When people talk about having a second childhood, I don’t think this is exactly what they mean, but before long, everything I obsessed over as a child is going to be back in full effect. We’re already neck deep in Transformers and G.I. Joe franchises, The A-Team has come around again, Knight Rider is on the way, and Red Dawn and RoboCop both made me sad. Those are just the ones I can think of off the top of my head, but we’re about add one more to this list, because Joe Dante’s 1985 sci-fi classic Explorers.
Directed by Joe Dante of Gremlins and The Howling fame—also key pieces of my youth—Explorers was a flop in the theaters, but grew to bona-fide cult status once it hit home video. The third act is a strange mess, largely because they kind of made it up as they went, due to money issues. The film tells the story of three young friends—played by River Phoenix and Ethan Hawke, both making their big screen debuts, and Jason Presson, who no one has heard from since—who take an old Tilt-A-Whirl and turn it into a fully functional spaceship in their back yard. And their craft is named Thunder Road, which is pretty badass.
Mission Impossible: Ghost Protocol writers Andre Nemec and Josh Appelbaum will produce the new Explorers for Insurge, the low-budget arm of Paramount. Geoff Moore and Dave Posamentier, the writer/director team behind the upcoming Better Living Through Chemistry, have been hired to write the script, though not to direct, at least not at this point. Beyond that, there’s not much else in the way of details for the remake. We can assume it will probably involve some young, or at least youngish, kids venturing into space, hopefully in some homemade contraption.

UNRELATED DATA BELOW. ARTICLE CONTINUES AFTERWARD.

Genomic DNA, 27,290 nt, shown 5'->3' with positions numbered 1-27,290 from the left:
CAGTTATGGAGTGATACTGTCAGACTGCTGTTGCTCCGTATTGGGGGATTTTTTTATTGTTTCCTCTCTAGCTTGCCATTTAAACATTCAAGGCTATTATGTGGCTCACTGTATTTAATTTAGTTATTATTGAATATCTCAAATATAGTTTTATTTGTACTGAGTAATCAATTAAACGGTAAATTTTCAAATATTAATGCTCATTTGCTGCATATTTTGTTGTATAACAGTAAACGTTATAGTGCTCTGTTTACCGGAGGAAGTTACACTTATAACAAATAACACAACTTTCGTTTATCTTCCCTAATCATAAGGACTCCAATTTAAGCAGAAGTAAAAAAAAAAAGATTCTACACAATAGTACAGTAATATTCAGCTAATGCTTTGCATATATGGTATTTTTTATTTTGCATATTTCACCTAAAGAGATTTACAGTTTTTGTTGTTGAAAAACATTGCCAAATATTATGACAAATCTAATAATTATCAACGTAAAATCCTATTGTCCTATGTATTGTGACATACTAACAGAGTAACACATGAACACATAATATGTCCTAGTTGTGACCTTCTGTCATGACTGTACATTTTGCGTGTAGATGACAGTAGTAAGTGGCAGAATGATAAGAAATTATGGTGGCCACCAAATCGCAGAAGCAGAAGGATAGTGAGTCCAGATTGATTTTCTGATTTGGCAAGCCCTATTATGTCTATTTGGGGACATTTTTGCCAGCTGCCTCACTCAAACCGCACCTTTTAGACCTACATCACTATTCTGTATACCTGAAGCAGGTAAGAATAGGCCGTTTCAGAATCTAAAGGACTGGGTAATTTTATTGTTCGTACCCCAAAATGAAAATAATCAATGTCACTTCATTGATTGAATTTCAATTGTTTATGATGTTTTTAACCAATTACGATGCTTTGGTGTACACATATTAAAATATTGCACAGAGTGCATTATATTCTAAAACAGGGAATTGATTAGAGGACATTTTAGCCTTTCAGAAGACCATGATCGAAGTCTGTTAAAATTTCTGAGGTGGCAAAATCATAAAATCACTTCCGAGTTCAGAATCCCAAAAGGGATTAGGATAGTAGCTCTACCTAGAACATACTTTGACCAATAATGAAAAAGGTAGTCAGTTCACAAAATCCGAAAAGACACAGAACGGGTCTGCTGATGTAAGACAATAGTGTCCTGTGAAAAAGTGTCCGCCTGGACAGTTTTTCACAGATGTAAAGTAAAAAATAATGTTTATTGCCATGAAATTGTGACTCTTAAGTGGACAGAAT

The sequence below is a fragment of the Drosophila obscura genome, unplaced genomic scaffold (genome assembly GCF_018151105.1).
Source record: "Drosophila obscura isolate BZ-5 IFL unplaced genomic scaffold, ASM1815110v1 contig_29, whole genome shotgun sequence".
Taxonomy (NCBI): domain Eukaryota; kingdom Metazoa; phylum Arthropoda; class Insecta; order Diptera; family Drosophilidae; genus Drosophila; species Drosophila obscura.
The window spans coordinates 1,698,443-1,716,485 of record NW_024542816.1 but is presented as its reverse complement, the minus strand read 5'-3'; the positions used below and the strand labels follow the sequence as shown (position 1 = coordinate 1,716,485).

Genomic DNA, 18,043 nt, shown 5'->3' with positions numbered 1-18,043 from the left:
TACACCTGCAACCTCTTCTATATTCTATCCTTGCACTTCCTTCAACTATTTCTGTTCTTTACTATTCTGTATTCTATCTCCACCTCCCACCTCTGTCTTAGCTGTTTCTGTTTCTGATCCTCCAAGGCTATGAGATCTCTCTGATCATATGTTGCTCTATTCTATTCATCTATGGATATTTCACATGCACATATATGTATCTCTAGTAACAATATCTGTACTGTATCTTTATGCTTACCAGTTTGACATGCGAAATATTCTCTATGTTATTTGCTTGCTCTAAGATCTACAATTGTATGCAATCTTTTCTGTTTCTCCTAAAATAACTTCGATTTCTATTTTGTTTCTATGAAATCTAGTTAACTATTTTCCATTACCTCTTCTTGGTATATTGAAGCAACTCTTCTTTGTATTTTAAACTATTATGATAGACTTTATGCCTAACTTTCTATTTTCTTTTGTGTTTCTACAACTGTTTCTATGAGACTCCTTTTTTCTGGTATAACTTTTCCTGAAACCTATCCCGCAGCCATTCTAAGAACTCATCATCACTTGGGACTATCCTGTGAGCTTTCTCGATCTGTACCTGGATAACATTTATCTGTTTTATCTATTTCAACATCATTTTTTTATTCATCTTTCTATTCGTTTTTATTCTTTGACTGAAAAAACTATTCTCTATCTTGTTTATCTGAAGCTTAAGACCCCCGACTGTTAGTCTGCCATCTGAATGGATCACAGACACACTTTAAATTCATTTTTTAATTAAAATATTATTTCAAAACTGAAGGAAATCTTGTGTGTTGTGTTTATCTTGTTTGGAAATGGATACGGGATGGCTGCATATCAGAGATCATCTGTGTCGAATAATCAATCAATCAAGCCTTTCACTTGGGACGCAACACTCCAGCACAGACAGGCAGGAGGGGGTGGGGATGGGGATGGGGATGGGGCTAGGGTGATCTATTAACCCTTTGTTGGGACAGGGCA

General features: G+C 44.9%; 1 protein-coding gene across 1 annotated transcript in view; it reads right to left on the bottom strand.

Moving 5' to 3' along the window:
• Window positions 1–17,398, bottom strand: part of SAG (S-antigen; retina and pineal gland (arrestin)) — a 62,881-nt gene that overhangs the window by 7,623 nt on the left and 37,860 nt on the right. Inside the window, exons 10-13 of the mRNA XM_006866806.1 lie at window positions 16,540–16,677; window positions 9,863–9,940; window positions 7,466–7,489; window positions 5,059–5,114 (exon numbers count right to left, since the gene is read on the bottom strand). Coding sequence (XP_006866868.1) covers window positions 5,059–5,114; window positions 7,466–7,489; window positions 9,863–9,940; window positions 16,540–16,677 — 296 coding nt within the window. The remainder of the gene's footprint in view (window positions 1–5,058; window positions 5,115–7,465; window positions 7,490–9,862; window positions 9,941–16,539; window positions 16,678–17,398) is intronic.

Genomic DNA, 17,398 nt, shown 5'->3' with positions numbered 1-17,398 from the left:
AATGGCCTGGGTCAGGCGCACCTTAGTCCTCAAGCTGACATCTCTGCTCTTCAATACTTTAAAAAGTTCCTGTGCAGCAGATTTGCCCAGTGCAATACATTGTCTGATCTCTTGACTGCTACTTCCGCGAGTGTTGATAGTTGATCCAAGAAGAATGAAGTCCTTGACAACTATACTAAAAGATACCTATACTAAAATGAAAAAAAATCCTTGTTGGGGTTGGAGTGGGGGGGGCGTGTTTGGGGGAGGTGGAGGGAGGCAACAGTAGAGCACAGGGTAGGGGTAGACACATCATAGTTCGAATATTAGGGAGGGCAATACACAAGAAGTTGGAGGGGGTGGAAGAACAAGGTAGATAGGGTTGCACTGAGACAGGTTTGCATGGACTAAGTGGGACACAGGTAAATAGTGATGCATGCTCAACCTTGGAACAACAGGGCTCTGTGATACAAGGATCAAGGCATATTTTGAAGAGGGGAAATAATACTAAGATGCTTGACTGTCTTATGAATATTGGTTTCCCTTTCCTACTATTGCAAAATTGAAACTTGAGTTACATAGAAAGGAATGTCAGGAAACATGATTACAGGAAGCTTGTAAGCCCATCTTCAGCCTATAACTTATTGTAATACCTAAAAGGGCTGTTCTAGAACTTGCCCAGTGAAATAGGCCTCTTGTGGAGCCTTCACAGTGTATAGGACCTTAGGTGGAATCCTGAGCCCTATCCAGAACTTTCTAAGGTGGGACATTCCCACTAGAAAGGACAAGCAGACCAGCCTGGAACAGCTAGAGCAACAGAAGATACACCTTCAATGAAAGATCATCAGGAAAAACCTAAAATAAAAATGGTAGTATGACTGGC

Part of the reason I loved Explorers—which is streaming on Netflix by the way— as much as I did is because it is one of those rare movies where the kids get to be the heroes. And I don’t just mean the focus, there are lots of movies like that, but movies like Goonies, Monster Squad, and Red Dawn put the weight on the young stars. These were movies where the kids had to save the day; the parents or other adults didn’t swoop in at the last minute and make everything okay. They gave us whippersnappers credit for being smart, strong, and capable in a way most movies didn’t and still don’t. Let’s hope the new version keeps that spirit alive.
I have the faintest glimmer of hope due to the low-budget nature of the production. If nothing else that means this isn’t going to be a big, empty, special effects driven remake. Hopefully that means they’ll have to rely on a telling a good story with compelling characters, though I’m sure they’ll find new and inventive ways to bastardize another cherished piece of our collective childhood.